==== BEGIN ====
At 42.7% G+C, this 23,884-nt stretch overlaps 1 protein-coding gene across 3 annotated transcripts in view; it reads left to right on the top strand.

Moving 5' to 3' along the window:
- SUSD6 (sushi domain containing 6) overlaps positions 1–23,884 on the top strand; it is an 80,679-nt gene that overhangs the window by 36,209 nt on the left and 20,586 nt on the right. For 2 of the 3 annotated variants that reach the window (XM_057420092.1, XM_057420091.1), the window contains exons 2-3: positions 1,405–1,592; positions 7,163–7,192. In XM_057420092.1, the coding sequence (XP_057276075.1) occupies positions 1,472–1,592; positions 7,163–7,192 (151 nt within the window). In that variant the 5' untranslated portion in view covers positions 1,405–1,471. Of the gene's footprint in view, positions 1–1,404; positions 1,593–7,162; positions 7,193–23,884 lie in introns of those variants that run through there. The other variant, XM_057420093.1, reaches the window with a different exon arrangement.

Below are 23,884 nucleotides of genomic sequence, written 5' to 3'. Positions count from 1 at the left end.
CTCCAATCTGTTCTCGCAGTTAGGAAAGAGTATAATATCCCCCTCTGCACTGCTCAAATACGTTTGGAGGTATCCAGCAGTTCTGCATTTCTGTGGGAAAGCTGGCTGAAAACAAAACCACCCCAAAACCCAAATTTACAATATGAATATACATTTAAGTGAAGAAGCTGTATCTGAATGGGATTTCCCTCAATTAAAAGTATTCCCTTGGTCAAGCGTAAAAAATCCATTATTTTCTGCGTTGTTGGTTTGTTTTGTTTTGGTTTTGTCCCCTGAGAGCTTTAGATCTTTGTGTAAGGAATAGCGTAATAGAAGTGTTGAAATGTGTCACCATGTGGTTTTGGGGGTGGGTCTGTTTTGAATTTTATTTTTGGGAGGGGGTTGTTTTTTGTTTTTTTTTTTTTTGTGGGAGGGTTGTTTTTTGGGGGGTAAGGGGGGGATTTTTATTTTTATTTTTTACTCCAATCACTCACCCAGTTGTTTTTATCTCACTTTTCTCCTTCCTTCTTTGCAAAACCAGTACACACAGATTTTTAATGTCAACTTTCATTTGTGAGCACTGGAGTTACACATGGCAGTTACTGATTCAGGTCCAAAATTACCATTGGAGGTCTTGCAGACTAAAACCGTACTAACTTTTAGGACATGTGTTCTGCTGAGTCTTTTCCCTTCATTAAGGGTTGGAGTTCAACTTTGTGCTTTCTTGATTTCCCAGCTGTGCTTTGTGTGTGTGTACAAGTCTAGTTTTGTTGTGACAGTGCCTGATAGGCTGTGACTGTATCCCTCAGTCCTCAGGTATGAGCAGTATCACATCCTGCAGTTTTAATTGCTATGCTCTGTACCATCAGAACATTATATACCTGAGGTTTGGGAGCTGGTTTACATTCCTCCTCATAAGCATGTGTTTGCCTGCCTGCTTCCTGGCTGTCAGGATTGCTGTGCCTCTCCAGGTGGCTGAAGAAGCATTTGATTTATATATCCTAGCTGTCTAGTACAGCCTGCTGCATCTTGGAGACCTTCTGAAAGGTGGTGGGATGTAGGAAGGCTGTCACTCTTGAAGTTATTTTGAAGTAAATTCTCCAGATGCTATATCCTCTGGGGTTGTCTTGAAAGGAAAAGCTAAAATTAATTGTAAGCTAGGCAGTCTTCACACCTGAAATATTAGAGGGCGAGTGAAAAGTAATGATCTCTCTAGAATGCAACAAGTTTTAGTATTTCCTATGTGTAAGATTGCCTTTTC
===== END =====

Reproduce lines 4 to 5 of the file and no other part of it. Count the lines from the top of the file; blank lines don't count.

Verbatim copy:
Below are 23,884 nucleotides of genomic sequence, written 5' to 3'. Positions count from 1 at the left end.
CTCCAATCTGTTCTCGCAGTTAGGAAAGAGTATAATATCCCCCTCTGCACTGCTCAAATACGTTTGGAGGTATCCAGCAGTTCTGCATTTCTGTGGGAAAGCTGGCTGAAAACAAAACCACCCCAAAACCCAAATTTACAATATGAATATACATTTAAGTGAAGAAGCTGTATCTGAATGGGATTTCCCTCAATTAAAAGTATTCCCTTGGTCAAGCGTAAAAAATCCATTATTTTCTGCGTTGTTGGTTTGTTTTGTTTTGGTTTTGTCCCCTGAGAGCTTTAGATCTTTGTGTAAGGAATAGCGTAATAGAAGTGTTGAAATGTGTCACCATGTGGTTTTGGGGGTGGGTCTGTTTTGAATTTTATTTTTGGGAGGGGGTTGTTTTTTGTTTTTTTTTTTTTTGTGGGAGGGTTGTTTTTTGGGGGGTAAGGGGGGGATTTTTATTTTTATTTTTTACTCCAATCACTCACCCAGTTGTTTTTATCTCACTTTTCTCCTTCCTTCTTTGCAAAACCAGTACACACAGATTTTTAATGTCAACTTTCATTTGTGAGCACTGGAGTTACACATGGCAGTTACTGATTCAGGTCCAAAATTACCATTGGAGGTCTTGCAGACTAAAACCGTACTAACTTTTAGGACATGTGTTCTGCTGAGTCTTTTCCCTTCATTAAGGGTTGGAGTTCAACTTTGTGCTTTCTTGATTTCCCAGCTGTGCTTTGTGTGTGTGTACAAGTCTAGTTTTGTTGTGACAGTGCCTGATAGGCTGTGACTGTATCCCTCAGTCCTCAGGTATGAGCAGTATCACATCCTGCAGTTTTAATTGCTATGCTCTGTACCATCAGAACATTATATACCTGAGGTTTGGGAGCTGGTTTACATTCCTCCTCATAAGCATGTGTTTGCCTGCCTGCTTCCTGGCTGTCAGGATTGCTGTGCCTCTCCAGGTGGCTGAAGAAGCATTTGATTTATATATCCTAGCTGTCTAGTACAGCCTGCTGCATCTTGGAGACCTTCTGAAAGGTGGTGGGATGTAGGAAGGCTGTCACTCTTGAAGTTATTTTGAAGTAAATTCTCCAGATGCTATATCCTCTGGGGTTGTCTTGAAAGGAAAAGCTAAAATTAATTGTAAGCTAGGCAGTCTTCACACCTGAAATATTAGAGGGCGAGTGAAAAGTAATGATCTCTCTAGAATGCAACAAGTTTTAGTATTTCCTATGTGTAAGATTGCCTTTTC